Recent production woes make the Eve V a worse buy than it once was

Our Eve V review looks at a crowdsourced detachable tablet that checks some boxes for its backers. Its delay in making it to the market holds it back in some areas, and Eve Technology is an unknown quantity.
Computing

Asus claims ‘world’s thinnest’ title with its new Zephyrus S gaming laptop

The Republic of Gamers arm at Asus is claiming “world’s thinnest” with the introduction of its new Zephyrus S gaming laptop measuring just 0.58 inches at its thinnest point. The company also revealed the Strix SCAR II.
Computing

Turn your desk into a command center with the best ultrawide monitors

Top of the line ultrawide monitors have the deepest curves, the sharpest colors, and the biggest screens on the market today. You’re going to want one, sooner or later. So why not sooner? These are the best ultrawide monitors you can buy…
Emerging Tech

‘There’s Waldo’ robot will find Waldo long before you can

There’s Waldo is the brain child of Matt Reed, a creative technologist at the creative agency Redpepper. Reed and his colleagues built the bot out of a uArm Swift Pro that’s controlled by a Raspberry Pi computer.
Emerging Tech

Buying on a budget? Here’s all the best tech you can snag for $25 or less

We live in a world where you can get a cheeseburger for $1, a functioning computer for $5, and thousands of HD movies for $10 -- so it stands to reason that you should be able to pick up some pretty sweet gear for $25.
Computing

Australian student hacks into Apple, steals 90GB of data because he’s a ‘fan’

A 16-year-old student in Australia broke into Apple’s network multiple times for an entire year to download 90GB of “secure” data and access customer accounts. He did this because he was a "fan."
Computing

Is your PC safe? Foreshadow is the security flaw Intel should have predicted

Three new processor vulnerabilities have appeared under the 'Foreshadow' banner. They're similar in nature to Meltdown and Spectre, only they steal data from different memory spaces. Here's everything you need to know.
Web

Google claims censored search in China is ‘not close’ as employees protest

Google CEO, Sundar Pinchai, has promised employees that the company is "not close" to releasing a censored search product in China, despite claims that it was working on such a project.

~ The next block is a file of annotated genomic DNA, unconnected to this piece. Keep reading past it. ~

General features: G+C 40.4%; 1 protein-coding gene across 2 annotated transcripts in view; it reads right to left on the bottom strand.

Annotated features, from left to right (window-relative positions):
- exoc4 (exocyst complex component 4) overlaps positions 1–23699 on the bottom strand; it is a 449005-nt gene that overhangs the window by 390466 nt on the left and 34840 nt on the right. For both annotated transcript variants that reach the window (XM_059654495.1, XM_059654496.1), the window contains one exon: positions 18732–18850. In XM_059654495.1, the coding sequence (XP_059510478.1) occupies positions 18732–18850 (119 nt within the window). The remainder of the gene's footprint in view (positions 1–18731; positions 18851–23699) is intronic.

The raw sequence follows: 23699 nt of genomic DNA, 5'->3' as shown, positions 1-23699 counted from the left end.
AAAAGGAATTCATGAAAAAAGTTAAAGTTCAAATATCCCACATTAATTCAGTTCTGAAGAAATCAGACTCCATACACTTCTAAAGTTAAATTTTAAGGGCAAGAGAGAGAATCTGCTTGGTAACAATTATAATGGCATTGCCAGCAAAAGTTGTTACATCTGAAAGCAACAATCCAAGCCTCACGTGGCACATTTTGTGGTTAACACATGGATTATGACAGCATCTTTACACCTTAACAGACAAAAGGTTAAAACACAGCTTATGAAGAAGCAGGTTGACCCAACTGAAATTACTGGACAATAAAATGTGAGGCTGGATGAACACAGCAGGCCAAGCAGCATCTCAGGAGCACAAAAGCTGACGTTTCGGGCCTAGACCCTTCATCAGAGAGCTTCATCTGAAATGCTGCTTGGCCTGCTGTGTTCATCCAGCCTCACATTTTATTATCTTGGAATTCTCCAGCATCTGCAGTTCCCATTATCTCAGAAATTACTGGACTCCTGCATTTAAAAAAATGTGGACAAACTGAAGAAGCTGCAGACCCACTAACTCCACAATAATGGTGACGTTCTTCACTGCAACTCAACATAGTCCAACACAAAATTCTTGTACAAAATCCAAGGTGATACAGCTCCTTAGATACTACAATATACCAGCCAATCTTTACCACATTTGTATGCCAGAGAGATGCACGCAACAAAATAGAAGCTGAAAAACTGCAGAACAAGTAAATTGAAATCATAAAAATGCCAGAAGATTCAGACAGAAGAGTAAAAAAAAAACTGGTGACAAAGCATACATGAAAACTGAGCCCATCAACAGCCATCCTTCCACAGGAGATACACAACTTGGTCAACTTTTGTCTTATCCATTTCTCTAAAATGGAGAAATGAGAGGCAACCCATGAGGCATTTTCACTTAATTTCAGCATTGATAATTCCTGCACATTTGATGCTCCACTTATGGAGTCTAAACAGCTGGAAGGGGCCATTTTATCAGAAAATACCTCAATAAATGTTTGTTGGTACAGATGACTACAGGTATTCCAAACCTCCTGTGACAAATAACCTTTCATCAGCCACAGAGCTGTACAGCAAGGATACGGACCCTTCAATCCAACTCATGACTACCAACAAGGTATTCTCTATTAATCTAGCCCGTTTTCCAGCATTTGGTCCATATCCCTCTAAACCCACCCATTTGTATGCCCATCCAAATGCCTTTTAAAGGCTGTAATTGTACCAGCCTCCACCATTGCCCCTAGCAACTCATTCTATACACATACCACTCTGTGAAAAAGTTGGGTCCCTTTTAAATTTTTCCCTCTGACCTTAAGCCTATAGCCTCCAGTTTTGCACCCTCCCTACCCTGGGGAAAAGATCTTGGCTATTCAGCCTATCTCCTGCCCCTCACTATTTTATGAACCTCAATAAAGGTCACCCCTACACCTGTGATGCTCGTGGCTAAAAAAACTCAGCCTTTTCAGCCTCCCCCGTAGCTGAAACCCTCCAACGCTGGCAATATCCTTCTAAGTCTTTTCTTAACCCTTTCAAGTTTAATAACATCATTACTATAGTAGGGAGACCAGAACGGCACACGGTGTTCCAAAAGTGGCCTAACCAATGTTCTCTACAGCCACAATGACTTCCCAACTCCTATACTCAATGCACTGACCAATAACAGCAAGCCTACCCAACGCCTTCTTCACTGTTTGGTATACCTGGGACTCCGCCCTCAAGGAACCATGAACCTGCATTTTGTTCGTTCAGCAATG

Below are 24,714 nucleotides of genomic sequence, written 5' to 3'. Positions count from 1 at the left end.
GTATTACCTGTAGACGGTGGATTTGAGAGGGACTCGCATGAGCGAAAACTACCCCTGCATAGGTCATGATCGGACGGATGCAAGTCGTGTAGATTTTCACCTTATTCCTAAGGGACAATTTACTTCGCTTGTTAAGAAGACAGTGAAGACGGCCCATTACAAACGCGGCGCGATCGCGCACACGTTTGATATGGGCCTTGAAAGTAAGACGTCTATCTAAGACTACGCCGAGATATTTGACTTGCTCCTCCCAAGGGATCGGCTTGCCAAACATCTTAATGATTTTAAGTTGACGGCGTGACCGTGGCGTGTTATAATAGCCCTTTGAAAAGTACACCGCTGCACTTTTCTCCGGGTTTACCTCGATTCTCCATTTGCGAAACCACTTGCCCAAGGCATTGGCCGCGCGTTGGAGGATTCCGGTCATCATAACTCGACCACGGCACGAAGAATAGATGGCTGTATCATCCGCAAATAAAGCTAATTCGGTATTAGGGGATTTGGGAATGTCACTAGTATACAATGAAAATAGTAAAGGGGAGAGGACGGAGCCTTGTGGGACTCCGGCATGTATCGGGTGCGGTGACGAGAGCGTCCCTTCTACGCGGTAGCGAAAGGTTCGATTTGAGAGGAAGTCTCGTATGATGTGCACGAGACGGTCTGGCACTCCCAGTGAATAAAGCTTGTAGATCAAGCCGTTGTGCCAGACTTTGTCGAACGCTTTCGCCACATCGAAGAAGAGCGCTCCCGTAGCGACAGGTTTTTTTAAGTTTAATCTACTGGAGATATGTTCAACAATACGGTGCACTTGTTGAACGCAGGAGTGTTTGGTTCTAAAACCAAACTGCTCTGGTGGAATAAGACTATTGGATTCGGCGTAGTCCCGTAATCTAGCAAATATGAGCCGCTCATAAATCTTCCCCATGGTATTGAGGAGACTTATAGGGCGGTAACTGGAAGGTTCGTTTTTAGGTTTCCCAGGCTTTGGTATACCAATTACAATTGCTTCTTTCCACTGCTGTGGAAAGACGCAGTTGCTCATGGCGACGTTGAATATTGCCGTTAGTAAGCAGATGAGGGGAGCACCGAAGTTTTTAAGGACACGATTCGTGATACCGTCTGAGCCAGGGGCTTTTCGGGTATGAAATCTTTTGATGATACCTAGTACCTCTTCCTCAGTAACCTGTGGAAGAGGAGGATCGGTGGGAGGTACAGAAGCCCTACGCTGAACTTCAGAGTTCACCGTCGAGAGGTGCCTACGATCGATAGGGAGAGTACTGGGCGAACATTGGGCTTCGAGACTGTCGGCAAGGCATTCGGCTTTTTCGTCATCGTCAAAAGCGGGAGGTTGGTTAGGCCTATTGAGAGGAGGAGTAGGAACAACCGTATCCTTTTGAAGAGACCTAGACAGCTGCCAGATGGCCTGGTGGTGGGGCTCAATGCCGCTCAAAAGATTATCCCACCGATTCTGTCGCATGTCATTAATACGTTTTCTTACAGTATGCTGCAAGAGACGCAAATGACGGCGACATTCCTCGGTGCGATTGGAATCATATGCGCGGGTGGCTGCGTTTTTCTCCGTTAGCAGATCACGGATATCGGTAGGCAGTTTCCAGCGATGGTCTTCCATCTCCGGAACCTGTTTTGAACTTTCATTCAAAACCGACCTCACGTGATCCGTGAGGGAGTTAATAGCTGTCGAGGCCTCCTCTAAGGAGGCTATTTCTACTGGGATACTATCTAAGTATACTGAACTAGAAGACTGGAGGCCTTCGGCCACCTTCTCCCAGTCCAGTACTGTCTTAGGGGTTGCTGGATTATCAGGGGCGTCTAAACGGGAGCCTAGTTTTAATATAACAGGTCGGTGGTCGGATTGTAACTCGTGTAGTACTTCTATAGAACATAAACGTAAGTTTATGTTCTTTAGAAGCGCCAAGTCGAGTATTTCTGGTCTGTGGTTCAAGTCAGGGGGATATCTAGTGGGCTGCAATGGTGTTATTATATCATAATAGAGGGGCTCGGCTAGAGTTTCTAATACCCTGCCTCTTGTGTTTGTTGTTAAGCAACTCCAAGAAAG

Web

Adobe Spark Page makes web design easy — here’s how to use it

Using artificial intelligence and simple tools, Adobe Spark Page is designed for easy web page design. Here's how to use Adobe Spark Page to create a travel journal, event page or any other one-page website.
Deals

Best Buy drops the price of MacBooks for its anniversary sale

It's not every day you see a MacBook sale like this, so you'll definitely want to consider these savings -- especially if you're a student. Students can save an additional $150 just by signing up for Best Buy student deals.
Deals

Walmart Back to College sale: Save big on computers, TVs, tablets, and more

Walmart's Back to College sale is your chance to score big discounts on name-brand electronics, so whether you're getting ahead of the new school year or just doing some shopping, we've picked out the best deals that can save you hundreds…
Computing

Qualcomm’s Snapdragon 850 chip appears in benchmarks with improved performance

A benchmark for Qualcomm’s new Snapdragon 850 processor show a less-than-stellar increase in multi-core performance over the previous 835 chip. Introduced in June, the Snapdragon 850 promises up to 30 percent better performance.
Computing

These 30 apps are absolutely essential for Mac lovers

There are literally hundreds of thousands of great software programs compatible with MacOS, but which should you download? Look no further than our list of the best Mac apps you can find for the latest MacOS and how they can help out your…
Computing

Apple’s rumored entry-level MacBook may appear in September starting at $1,200

Apple may reveal new products in September including an entry-level 13-inch MacBook based on Intel’s seventh-generation processors. Apple originally intended these units to rely on Intel’s now-delayed 10nm “Cannon Lake” processors.